Golf courses Florida Alachua Turkey Creek Golf & Country Club, CLOSED 2011

Turkey Creek Golf & Country Club, CLOSED 2011

11400 Turkey Creek Blvd, Alachua, Florida, 32615
Type: Semi-Private, open to the public
No. Holes: 18
Architect: Ward Northrup (23)
                      
Turkey Creek Golf & Country Club, CLOSED 2011, Alachua, Florida, 32615 - Golf Course Photo
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About Turkey Creek Golf & Country Club, CLOSED 2011

Turkey Creek Golf & Country Club (formerly Plantation Oaks Golf Club) (formerly Gainesville National Country Club), is a Semi-Private, 18 hole golf course located in Alachua, Florida.

Turkey Creek Golf & Country Club golf course first opened for play in 1977. The course was designed by Ward Northrup. The course is a traditional-style with a parkland setting.

From the back tees, the par-72 course measures 6,570 yards with other sets of tees placed at 6,200, 5,930 and 5,580 yards. There are large greens,but they're not overly undulating. They have lots of subtle turns.

The front nine and back nine have a fairly similar flow; both sides have their share of doglegs.

#1 is a par-4 that measures 385 from the back tees and 335 from the forward. This straightaway hole with a narrow fairway has a large waste bunker on the left and trees to the right. The long, narrow green slopes from back to front with bunkers left and right. This opening hole offers a chance for a par or a birdie.

#8 is a great short par-3 (152 from the back tees and 110 from the forward). The green has almost an egg shape that is almost surrounded by bunkers. You need to be careful about the very deep bunker on the left side. The front of the green is the safest spot from which to take your putt.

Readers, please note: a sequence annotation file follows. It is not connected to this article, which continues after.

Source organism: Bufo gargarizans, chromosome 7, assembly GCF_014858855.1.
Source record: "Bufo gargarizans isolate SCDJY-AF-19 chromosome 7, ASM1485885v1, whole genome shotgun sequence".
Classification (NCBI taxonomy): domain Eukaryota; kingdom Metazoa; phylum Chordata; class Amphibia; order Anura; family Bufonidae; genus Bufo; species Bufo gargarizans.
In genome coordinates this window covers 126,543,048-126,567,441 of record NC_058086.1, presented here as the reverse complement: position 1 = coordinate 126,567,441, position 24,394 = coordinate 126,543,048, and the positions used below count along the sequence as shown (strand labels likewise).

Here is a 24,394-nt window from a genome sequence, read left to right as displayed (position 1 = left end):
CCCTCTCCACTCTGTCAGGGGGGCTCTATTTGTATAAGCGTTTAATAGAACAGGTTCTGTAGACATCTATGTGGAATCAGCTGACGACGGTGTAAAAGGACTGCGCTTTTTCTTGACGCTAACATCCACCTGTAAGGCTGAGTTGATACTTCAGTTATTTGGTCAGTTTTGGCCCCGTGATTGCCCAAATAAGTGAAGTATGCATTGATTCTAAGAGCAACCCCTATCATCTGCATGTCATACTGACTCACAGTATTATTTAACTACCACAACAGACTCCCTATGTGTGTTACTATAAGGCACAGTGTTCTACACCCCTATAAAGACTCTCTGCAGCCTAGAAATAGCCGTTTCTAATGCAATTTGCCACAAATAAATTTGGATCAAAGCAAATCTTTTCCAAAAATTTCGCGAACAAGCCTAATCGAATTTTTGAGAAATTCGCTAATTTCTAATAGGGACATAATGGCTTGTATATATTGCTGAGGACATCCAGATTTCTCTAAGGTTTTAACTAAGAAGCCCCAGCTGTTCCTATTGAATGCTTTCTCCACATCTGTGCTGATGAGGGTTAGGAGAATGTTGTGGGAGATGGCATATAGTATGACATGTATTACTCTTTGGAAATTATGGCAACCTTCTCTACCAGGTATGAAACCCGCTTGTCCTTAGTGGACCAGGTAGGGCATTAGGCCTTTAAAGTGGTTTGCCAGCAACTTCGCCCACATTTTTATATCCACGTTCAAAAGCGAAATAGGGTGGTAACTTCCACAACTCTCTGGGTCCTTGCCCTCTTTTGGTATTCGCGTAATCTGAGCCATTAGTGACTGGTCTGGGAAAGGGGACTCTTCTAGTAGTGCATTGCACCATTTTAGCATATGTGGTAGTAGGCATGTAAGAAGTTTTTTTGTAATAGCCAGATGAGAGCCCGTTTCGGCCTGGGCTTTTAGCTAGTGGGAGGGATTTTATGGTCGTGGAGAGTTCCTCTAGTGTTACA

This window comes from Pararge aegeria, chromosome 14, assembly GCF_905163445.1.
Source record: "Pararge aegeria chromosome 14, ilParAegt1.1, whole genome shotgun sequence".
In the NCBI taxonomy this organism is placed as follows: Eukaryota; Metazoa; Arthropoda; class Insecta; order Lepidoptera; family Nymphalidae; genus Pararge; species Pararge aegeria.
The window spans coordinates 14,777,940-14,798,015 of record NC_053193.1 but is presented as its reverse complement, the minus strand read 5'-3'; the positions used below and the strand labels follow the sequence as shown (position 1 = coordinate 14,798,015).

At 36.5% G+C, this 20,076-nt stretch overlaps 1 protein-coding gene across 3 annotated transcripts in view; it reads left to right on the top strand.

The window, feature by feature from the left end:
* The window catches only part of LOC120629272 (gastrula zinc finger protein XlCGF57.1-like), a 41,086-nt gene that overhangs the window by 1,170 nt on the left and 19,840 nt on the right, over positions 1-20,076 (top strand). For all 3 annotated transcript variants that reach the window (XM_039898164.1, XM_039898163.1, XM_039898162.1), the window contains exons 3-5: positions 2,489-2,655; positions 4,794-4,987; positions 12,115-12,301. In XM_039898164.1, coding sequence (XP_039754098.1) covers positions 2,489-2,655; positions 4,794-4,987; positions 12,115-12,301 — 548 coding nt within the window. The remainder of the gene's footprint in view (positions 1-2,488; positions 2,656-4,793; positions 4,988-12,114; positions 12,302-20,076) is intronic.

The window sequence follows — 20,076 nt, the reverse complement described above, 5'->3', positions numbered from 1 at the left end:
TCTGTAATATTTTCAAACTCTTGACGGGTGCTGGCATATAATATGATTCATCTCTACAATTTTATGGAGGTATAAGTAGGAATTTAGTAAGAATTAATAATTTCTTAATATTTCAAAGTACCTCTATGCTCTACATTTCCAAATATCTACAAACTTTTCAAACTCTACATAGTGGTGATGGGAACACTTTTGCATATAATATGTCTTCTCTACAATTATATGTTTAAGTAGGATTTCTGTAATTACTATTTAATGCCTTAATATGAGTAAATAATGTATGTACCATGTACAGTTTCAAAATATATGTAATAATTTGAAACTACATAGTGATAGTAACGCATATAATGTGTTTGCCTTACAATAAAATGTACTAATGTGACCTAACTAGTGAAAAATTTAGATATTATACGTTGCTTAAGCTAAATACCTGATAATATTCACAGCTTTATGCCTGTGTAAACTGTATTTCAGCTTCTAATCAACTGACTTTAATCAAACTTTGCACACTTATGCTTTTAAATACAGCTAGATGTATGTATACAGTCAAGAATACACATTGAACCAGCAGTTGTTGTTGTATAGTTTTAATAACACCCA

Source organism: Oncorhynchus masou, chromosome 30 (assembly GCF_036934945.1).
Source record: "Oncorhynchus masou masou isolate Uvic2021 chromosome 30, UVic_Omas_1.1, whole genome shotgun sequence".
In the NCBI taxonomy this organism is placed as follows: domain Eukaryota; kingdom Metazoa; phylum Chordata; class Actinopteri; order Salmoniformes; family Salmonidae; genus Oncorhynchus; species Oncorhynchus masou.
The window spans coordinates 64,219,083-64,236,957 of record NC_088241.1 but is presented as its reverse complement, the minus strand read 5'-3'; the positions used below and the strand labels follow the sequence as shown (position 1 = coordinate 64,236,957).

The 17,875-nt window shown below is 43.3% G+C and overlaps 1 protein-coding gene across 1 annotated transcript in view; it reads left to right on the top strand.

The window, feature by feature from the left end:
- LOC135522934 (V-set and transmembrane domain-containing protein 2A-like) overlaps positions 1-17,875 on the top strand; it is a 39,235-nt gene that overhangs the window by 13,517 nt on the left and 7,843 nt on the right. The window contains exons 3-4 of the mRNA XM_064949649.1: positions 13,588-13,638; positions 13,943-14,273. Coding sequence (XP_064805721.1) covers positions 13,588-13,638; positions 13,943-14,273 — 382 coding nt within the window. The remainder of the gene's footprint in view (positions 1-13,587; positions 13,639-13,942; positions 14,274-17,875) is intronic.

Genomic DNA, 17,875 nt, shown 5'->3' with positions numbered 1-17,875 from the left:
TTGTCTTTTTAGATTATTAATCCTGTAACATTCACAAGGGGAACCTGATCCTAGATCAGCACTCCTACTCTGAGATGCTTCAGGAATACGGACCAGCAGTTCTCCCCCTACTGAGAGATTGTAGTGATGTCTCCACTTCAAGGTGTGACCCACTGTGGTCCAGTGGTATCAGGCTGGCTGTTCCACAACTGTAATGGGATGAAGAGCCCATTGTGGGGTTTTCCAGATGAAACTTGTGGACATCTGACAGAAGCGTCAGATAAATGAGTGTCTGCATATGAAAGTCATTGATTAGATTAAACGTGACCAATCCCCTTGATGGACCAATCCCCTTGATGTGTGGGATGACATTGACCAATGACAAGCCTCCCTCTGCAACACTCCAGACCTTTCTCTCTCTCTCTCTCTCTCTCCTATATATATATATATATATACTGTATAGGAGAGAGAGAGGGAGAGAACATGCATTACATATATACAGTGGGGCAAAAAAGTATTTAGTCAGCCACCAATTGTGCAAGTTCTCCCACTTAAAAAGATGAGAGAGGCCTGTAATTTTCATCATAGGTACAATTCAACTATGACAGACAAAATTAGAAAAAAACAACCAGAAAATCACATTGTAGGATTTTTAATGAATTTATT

#9 is also a straightaway hole, a longish par-4 that is 425 yards from the back tees and 350 from the forward. This can be a very intimidating hole off the tee because of the huge oaks and water on the left fairway. Accuracy off the tee is very important. There's also a very, very large green with bunkers on the left and back.

#10 is a double dog-leg par 5 with water in play the whole way. signature hole,

#14, a par-3 that plays from 125 to 155 yards over a pond is the signature hole for the course. It's surrounded by majestic old live oaks. There is also water to the left of the green.

#15 is a dogleg left par-5 (520 yards from the back tees, 450 from the forward). Tee shots have to be aimed toward a bunker 250 yards ahead. If you miss your tee shot and do not get to the dogleg, you can be in big trouble. The undulating green is guarded by a huge bunker in front.

#18 is one a great finishing par-4.

Blue tees: par-72, 6,716 yards, course rating 71.8, slope rating 123.

White tees: par-72, 6,307 yards

Green tees: par-72, 5,908 yards

Red tees: par-72, 5,528 yards

Turkey Creek Golf & Country Club closed in April 2011.

The following is from http://www.wcjb.com/local-news/2011/04/residents-react-turkey-creek-golf-course-closing

It hurt like a double bogey. When we first told you last month about a golf course that was about to close its doors, neighbors started to get worried.

The neighborhood was built around the course and now that it's closed...many residents feel like they may now be stuck in a bunker.

The Turkey Creek Golf and Country Club closed on April 1st 2011. General Manager Walter Smith, said after a $300 thousand shortfall in 2010, it's no longer a viable business.

Smith said, "All the fixed you know debt, the fixed expenses you know continue to rise and revenue continues to fall so, you know there comes a time when you know, it's just not worth doing."

With the closure of the course and other amenities like the pool and tennis courts, many residents including Smith, believe their properties won't be worth as much. He said, "Yes, my property values of my home in Turkey Creek will decrease if this golf course remains closed and I think that a lot of people feel that way."

Smith says this is a sad sight for golf enthusiasts, but even those who aren't interested in the sport see the closure as a bad thing for the community.

Homeowner Jen Jablonski said, "It's just going to depreciate the value of our homes and maybe make the neighborhood not so pretty anymore."

300 residents came to a meeting last week to express support for the course, but Smith says there still isn't enough to reopen. Which he says shows that even in a community of about 1000 homes, the reality is, not everyone can or will support amenities. Less than 10% were members.

"Plantation Oak GC Incorporated" still has a mortgage of $2.5 million. And is still responsible for maintaining the greens.

 

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